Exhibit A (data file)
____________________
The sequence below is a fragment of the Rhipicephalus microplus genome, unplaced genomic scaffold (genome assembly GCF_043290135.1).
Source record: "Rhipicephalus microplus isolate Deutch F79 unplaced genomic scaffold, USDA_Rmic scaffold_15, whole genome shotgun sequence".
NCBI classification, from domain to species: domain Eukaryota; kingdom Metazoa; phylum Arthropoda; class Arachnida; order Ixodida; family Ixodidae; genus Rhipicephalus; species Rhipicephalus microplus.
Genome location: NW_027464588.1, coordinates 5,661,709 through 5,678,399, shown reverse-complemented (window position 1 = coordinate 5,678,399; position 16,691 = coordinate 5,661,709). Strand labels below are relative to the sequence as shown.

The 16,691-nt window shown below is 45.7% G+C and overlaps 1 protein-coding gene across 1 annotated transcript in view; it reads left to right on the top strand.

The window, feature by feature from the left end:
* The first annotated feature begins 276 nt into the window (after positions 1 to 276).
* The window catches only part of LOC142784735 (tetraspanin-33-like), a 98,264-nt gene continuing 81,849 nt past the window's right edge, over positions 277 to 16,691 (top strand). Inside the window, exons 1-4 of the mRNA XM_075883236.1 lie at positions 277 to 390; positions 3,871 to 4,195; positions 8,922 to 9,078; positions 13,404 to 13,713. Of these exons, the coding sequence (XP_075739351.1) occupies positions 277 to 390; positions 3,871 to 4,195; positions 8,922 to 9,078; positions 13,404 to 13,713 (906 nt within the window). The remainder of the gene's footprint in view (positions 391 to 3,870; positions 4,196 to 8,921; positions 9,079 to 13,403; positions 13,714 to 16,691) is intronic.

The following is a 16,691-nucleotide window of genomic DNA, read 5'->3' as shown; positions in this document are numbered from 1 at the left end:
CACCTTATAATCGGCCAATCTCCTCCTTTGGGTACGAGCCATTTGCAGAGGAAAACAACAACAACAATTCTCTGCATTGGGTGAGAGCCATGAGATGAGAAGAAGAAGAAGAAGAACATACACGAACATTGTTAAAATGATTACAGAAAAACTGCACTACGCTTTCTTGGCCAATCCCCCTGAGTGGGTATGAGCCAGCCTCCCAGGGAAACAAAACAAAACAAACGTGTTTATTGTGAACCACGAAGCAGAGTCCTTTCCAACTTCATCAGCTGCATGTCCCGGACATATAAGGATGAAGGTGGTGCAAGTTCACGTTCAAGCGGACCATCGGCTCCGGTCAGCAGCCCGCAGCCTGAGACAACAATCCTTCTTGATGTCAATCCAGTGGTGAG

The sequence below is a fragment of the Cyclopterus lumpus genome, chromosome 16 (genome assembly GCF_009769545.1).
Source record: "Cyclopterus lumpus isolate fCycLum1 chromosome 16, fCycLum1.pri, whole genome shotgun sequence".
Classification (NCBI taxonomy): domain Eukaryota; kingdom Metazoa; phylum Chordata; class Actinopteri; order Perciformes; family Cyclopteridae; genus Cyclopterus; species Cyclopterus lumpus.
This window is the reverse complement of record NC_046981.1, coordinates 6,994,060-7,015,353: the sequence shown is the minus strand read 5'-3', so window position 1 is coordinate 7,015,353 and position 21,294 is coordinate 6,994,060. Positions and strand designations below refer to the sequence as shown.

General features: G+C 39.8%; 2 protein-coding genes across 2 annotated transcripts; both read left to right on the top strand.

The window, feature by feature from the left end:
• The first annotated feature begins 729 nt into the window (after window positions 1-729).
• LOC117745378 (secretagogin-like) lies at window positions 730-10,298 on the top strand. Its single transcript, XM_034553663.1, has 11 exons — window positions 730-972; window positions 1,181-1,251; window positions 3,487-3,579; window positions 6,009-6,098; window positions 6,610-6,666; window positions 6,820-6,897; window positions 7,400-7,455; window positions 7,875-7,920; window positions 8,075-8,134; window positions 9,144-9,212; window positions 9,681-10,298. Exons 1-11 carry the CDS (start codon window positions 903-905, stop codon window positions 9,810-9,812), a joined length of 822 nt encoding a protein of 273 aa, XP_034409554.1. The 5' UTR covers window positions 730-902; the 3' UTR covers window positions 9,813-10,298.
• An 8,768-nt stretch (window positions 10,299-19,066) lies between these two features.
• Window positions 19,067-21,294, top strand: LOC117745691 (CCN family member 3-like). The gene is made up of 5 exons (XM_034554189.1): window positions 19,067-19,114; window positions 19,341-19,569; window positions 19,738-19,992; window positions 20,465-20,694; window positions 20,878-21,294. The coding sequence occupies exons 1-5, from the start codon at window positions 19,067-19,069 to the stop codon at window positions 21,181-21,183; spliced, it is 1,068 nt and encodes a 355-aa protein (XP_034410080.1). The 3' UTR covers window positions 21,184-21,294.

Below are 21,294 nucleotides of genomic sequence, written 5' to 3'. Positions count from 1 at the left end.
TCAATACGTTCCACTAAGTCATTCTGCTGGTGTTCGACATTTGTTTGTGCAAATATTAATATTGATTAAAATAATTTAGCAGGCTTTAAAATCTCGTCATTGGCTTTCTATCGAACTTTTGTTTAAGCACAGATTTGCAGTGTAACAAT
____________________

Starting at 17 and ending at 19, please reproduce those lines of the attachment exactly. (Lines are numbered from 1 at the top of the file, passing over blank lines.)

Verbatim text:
• The first annotated feature begins 729 nt into the window (after window positions 1-729).
• LOC117745378 (secretagogin-like) lies at window positions 730-10,298 on the top strand. Its single transcript, XM_034553663.1, has 11 exons — window positions 730-972; window positions 1,181-1,251; window positions 3,487-3,579; window positions 6,009-6,098; window positions 6,610-6,666; window positions 6,820-6,897; window positions 7,400-7,455; window positions 7,875-7,920; window positions 8,075-8,134; window positions 9,144-9,212; window positions 9,681-10,298. Exons 1-11 carry the CDS (start codon window positions 903-905, stop codon window positions 9,810-9,812), a joined length of 822 nt encoding a protein of 273 aa, XP_034409554.1. The 5' UTR covers window positions 730-902; the 3' UTR covers window positions 9,813-10,298.
• An 8,768-nt stretch (window positions 10,299-19,066) lies between these two features.